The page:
World Politics

Research Article

Power Resources and Employer-Centered Approaches in Explanations of Welfare States and Varieties of Capitalism: Protagonists, Consenters, and Antagonists

Walter Korpia1*

a1 Stockholm University, walter.korpi@sofi.su.se

Abstract

The power resources approach, underlining the relevance of socioeconomic class and partisan politics in distributive conflict within capitalist economies, is challenged by employer-centered approaches claiming employers and cross-class alliances to have been crucial in advancing the development of welfare states and varieties of capitalism. Theoretically and empirically these claims are problematic. In welfare state expansion, employers have often been antagonists, under specific conditions consenters, but very rarely protagonists. Well-developed welfare states and coordinated market economies have emerged in countries with strong left parties in long-term cabinet participation or in countries with state corporatist institutional traditions and confessional parties in intensive competition with left parties.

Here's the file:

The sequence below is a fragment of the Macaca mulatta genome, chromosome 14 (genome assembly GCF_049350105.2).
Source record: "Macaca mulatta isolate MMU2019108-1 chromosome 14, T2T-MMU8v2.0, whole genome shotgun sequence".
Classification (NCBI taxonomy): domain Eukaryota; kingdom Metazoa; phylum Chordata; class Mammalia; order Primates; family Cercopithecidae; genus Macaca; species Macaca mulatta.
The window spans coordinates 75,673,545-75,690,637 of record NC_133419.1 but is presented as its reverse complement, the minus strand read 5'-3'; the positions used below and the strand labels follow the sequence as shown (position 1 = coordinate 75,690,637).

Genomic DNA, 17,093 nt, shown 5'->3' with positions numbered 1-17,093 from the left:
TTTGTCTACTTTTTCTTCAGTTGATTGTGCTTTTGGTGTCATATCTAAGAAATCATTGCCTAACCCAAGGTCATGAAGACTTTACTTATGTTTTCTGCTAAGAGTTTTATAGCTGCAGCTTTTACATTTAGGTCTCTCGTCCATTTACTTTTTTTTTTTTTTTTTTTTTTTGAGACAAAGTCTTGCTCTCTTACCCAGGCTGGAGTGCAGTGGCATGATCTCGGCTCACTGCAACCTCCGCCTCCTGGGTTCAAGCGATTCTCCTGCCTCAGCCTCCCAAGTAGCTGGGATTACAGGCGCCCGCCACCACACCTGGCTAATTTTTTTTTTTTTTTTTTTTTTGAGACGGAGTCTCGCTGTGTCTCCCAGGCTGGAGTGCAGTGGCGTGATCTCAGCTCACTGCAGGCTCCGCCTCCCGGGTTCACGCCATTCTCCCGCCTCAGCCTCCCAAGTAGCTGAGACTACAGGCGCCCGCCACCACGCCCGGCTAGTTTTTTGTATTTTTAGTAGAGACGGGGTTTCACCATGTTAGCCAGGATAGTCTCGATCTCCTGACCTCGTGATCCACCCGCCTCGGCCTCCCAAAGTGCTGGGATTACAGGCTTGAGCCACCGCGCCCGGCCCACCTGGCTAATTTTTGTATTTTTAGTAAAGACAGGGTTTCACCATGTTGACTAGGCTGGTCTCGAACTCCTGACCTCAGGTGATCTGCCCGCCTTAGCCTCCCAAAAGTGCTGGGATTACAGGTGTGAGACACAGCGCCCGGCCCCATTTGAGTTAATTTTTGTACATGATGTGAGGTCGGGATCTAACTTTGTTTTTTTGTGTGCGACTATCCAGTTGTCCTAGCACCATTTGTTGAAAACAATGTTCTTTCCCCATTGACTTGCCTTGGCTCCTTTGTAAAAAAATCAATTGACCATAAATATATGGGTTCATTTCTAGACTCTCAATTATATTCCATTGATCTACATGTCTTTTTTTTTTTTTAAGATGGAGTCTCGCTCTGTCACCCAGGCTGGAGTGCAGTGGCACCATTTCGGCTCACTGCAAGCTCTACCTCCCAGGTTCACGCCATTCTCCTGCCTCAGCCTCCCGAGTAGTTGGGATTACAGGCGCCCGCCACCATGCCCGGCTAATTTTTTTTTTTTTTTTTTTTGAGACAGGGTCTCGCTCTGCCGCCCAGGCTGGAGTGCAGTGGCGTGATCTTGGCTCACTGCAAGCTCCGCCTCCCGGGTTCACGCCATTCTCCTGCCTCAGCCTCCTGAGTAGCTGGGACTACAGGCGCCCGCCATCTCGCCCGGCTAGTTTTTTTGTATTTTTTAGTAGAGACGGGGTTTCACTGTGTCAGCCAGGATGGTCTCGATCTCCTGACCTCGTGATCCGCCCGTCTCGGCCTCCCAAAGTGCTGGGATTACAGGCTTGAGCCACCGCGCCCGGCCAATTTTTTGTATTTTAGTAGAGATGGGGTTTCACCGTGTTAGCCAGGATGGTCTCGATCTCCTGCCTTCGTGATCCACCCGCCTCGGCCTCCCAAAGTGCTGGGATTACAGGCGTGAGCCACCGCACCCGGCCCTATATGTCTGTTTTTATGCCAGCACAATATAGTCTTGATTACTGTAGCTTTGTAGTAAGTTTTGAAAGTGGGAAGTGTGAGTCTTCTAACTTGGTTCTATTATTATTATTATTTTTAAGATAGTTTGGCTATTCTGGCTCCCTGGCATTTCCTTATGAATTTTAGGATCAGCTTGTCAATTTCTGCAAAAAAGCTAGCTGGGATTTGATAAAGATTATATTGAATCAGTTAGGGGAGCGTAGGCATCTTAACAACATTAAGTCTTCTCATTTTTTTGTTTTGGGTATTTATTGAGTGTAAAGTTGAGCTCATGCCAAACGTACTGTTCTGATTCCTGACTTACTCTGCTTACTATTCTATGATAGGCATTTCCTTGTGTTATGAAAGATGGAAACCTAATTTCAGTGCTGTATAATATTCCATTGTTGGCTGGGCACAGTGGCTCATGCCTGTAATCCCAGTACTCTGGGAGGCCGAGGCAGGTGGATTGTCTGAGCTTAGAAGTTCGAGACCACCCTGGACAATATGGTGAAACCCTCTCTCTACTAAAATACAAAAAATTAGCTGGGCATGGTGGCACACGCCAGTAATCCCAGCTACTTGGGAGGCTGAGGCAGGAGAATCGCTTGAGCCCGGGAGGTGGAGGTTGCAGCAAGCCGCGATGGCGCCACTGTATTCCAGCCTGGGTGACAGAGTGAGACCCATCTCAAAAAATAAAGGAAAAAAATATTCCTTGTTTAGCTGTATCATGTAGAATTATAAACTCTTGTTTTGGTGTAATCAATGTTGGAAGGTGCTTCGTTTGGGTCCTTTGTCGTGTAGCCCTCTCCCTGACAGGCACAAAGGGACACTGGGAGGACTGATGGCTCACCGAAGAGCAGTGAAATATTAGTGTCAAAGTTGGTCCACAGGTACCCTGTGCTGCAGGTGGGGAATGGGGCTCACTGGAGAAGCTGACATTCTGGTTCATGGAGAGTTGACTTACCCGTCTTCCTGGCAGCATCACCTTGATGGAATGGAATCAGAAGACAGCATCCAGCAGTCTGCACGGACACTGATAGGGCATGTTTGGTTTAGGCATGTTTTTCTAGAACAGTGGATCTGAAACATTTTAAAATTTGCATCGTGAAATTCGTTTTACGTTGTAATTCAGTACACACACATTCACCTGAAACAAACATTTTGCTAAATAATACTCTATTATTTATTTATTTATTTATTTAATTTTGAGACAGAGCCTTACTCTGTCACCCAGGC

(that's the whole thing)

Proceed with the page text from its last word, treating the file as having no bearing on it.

(Online publication June 13 2011)

Walter Korpi is a professor at The Swedish Institute for Social Research (son), Stockholm University. His articles have appeared in numerous journals of political science, economics, and sociology. His research interests are welfare state development, political sociology, political economy, unemployment, class, and gender. He can be reached at walter.korpi@sofi.su.se

* This research has been supported by the Bank of Sweden Tercentennial Foundation, the Swedish Council for Working Life and Social Research, and the Swedish Research Council. Earlier versions of the manuscript have been presented at the meeting of ISA Research Committee 19 in Chicago, 2005, and at seminars during 2006 in the Department of Political and Social Sciences at Universitat Pompeu Fabra, Barcelona, Department of Sociology at Stockholm University, Department of Political Science at Uppsala University, and the Swedish Institute for Social Research. For constructive and valuable comments on the manuscript, I thank participants at these occasions, as well as Klas Amark, Stefan Englund, Ingrid Esser, Tommy Ferrarini, John Goldthorpe, Olli Kangas, Ingalill Montanari, Kenneth Nelson, John Myles, Joakim Palme, Michael Shalev, Ola Sjoberg, Stefan Svallfors, and three anonymous reviewers of this journal.